A: I will end war profiteering in Iraq. The Bush administration has signed no-bid contracts with Halliburton and Bechtel, and complete billions of dollars of work in Iraq. Not only does war profiteering waste taxpayer dollars, it undermines the credibility of America’s reconstruction efforts. We need to do everything in our power to get rid of fraud and abuse in Iraq. We need to hold powerful corporations like Halliburton accountable for no-bid contracts they’ve secured through cronyism. I believe in using the US Judicial system to hold powerful corporations like Halliburton responsible for their wrong-doing. For all new Iraq contracts, we should impose a cap on profits from Iraqi reconstruction. Contracts should be permitted only for a reasonable profit on their Iraq contracts, based on the average profits on comparable competitively bid government contracts, [as was done] during the first and second world wars.

Source: Virtual Town Hall on Iraq, sponsored by MoveOn.org Apr 10, 2007

Citizens should speak out for immediate action to end war

We need political courage to trump political calculation. We know George Bush & Karl Rove will deploy the full fury of their PR machine to blame Democrats for Bush’s choice to veto funding for the troops. There are many people in Washington that are gonn be tempted to cry uncle, and let Bush win another round in this fight.

Where will Congress find the courage to stand firm? They’ll find it in your letters. They’ll find it in your calls. They will find it in your voice. Forty years ago, Rev. Dr. Martin Luther King Jr. gave a sermon speaking out against the war in Vietnam. He said, “There comes a time in all of our lives where silence is a betrayal.” That has never been more true than it is today. In the weeks and months to come, our voice has extraordinary power to really change things. We have a responsibility to use that power to the absolute fullest. So, that’s what I’m committing to: using every opportunity I have in this campaign to speak out for immediate action to end this war.

Source: Virtual Town Hall on Iraq, sponsored by MoveOn.org Apr 10, 2007

Draw down 40,000 to 50,000 troops right now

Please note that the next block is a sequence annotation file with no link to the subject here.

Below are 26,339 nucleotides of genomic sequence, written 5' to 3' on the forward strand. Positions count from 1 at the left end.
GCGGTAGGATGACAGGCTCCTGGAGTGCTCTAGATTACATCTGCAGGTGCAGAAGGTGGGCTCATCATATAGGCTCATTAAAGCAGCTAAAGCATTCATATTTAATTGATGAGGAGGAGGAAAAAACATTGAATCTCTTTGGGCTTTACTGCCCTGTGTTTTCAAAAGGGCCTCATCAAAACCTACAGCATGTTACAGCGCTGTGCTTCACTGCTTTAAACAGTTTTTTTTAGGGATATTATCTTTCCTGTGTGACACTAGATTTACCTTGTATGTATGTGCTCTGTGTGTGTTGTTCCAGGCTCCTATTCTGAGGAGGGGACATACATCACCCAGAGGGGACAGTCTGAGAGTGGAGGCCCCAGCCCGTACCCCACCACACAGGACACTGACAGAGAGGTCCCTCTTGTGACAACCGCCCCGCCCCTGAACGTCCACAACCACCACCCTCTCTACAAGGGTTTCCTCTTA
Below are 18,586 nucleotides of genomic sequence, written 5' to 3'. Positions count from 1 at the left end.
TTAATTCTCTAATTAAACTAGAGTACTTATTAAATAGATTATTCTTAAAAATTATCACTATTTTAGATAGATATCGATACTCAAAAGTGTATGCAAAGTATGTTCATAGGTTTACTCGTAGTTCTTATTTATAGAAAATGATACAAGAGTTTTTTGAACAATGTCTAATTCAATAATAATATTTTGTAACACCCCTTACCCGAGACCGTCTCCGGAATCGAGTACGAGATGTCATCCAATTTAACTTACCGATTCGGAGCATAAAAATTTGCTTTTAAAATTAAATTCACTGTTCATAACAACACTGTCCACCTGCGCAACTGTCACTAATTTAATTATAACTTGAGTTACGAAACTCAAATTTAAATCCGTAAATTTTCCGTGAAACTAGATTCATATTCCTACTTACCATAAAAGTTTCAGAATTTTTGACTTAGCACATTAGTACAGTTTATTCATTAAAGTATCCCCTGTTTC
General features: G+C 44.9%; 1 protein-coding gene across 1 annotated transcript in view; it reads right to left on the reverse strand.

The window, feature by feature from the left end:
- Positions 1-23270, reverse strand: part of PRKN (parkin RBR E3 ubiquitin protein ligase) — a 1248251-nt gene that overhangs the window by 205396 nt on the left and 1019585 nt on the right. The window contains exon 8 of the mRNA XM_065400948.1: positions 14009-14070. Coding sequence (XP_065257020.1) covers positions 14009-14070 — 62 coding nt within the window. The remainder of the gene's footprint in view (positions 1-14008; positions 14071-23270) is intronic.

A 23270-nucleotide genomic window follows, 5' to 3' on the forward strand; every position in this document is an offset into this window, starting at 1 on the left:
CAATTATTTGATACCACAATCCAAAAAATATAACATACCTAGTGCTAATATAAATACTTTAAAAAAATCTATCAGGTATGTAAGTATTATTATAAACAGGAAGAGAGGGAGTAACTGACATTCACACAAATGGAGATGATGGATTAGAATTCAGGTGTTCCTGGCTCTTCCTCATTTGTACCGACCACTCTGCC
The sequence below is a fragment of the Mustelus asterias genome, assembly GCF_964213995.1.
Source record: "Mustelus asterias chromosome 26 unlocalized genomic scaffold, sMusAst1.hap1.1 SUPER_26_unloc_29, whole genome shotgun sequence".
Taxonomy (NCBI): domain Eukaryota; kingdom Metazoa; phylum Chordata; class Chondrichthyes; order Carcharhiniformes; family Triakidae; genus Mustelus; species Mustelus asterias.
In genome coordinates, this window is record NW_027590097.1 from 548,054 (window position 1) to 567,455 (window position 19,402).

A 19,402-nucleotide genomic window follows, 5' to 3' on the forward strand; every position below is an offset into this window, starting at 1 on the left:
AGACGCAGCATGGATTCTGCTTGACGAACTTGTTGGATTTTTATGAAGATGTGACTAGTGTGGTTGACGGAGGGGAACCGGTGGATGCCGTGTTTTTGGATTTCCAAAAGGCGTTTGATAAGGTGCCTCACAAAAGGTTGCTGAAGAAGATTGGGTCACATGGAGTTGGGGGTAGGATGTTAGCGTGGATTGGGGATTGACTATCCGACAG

It is not enough to debate, give speeches and pass nonbinding resolutions. It is time for us, the leaders in the US Congress, to stop George Bush’s escalation of this war -- for us to stand up strongly and firmly. This is not a time for a political calculation. It’s a time for political courage. This is not about politics, this is about men and women who are losing their lives in Iraq.

We need to be leaving Iraq. We need to start leaving now. We should draw down 40,000 to 50,000 troops now. We should continue an orderly redeployment out of Iraq over the course of the next year or so. We ought to engage the Iranians and the Syrians directly in to help stabilizing Iraq.

We’ve had six years of a president who will take no responsibility for what he’s done, six years of a president who is incapable of admitting that he was wrong, incapable of admitting that he’s made a mistake. It’s time for a different kind of leadership in this country.

Source: 2007 AFSCME Democratic primary debate in Carson City Nevada Feb 21, 2007

I accept responsibility for the huge price of war on America

Q: Sen. Kennedy, Gen. Zinni, Gen. Scowcroft--all had some real caveats & urged caution. The NIE said, “The activities we have detected do not add up to a compelling case that Iraq is currently pursuing. nuclear weapons.” Do you remember seeing that?

A: I did see it. All of us believed there was no question that he had chemical & biological weapons, and there was at least some scattered evidence that he was making an effort to get nuclear weapons.

Q: But it seems as if, as a member of the Intelligence Committee, you just got it dead wrong, and that you even ignored some caveats & ignored people who were urging caution.